Advertisement:

After lunch, Queen Latifah and the phantom co-executive producer returned to hold an impromptu meeting with the staff -- minus the top executives. The rest of the staff had collectively decided it was now or never, and the complaints spilled forth. One woman spoke for the bunch about how we've been pointed in one direction, turned around, pointed in another, and then another. "No one seems to know what they want this show to be!" she lamented. Another woman talked about how everyone on the staff left really solid shows to come here, because we were promised this was going to be different. "Not only isn't it different, but it's an abusive atmosphere."

Latifah listened sympathetically, but at the same time, she had a lot on the line. She said that she wouldn't put up with the tabloid show topics and the low caliber of the guests. "I believe we have the power in this room to make this show work," she said. "Some of us will make it, some of us won't be here in a month or even in a few weeks. That's just the way this business is. But I'll tell you one thing, if I don't like the kinds of stories I see coming out of here, I ain't gonna stick around. It's in my contract that I can walk, and I will walk, if these shows don't get better."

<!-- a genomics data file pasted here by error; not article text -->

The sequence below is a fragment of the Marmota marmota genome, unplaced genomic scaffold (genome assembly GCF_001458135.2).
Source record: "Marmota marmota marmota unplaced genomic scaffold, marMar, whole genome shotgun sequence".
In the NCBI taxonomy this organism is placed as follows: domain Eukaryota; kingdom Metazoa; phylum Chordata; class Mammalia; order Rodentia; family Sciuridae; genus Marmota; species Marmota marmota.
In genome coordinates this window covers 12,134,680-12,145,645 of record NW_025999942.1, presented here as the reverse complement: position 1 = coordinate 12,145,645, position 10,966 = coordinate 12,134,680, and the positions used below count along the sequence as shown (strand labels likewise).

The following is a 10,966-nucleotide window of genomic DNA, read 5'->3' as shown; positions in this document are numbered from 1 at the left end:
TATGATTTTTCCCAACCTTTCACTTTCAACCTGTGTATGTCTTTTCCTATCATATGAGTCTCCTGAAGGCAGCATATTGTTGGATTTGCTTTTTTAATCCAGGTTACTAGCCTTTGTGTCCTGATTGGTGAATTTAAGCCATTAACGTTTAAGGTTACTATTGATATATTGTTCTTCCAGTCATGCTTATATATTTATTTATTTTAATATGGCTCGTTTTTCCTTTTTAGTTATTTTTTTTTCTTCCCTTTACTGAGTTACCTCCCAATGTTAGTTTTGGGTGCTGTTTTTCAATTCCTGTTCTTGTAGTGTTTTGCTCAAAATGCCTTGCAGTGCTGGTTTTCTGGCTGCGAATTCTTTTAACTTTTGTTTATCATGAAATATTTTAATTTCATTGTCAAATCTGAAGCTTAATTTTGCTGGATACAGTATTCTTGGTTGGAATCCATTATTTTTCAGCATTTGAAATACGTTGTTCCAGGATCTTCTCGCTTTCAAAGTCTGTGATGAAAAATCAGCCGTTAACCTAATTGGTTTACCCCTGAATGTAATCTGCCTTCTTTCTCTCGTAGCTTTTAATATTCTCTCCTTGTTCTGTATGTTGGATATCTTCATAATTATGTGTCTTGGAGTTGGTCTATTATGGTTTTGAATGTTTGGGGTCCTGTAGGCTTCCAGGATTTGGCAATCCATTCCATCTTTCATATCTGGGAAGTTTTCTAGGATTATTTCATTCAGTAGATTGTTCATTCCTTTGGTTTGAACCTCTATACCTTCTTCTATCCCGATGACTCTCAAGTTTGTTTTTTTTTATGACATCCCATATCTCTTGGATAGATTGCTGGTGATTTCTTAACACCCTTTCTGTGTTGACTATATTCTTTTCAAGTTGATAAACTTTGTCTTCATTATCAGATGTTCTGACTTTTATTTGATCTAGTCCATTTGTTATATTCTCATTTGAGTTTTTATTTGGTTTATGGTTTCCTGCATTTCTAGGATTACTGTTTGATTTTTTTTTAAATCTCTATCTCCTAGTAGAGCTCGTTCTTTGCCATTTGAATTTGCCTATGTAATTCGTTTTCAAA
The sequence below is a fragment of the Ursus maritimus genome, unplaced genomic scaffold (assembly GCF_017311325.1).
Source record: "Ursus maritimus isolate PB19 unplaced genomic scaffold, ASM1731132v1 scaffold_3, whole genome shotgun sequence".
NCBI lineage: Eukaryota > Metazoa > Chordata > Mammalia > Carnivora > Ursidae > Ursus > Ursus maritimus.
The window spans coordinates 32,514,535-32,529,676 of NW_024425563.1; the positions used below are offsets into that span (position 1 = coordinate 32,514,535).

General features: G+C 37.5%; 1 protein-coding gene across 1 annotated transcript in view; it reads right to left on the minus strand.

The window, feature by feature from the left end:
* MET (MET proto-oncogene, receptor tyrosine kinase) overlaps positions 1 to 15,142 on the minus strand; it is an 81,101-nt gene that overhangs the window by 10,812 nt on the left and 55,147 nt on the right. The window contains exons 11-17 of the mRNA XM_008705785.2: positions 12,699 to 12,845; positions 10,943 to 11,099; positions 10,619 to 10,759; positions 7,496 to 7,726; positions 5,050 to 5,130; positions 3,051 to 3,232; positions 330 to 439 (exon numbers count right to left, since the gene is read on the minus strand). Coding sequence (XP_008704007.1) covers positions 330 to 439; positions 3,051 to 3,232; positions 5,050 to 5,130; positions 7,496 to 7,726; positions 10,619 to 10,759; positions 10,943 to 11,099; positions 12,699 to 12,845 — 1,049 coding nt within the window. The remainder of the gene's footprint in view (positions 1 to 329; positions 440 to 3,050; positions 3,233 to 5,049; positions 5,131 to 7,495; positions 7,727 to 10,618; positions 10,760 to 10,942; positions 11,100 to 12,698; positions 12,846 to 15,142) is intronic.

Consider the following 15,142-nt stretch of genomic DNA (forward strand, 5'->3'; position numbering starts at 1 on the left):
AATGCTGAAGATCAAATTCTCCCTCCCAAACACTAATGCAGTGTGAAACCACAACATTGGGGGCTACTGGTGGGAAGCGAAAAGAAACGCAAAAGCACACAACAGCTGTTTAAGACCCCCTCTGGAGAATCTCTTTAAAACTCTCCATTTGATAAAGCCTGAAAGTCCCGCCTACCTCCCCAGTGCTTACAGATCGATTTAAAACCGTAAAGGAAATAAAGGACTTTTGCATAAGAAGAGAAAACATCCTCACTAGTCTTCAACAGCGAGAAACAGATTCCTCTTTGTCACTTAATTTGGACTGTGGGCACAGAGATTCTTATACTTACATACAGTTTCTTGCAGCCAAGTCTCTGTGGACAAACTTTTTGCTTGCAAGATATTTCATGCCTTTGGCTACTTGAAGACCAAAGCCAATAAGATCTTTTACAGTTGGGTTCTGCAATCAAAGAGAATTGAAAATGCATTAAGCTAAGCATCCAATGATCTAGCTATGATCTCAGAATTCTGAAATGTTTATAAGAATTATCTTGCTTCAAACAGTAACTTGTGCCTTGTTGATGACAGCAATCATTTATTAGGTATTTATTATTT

Clearly, Latifah didn't want to inflict any more wounds upon an already beaten-down staff. But she also knew she couldn't afford to sit by idly and let the show die a painful death before it even premiered. She wrapped up the meeting at 4:30 -- five hours after it had begun -- by asking everyone in the room to hold hands, form a giant circle, and bow our heads for a short prayer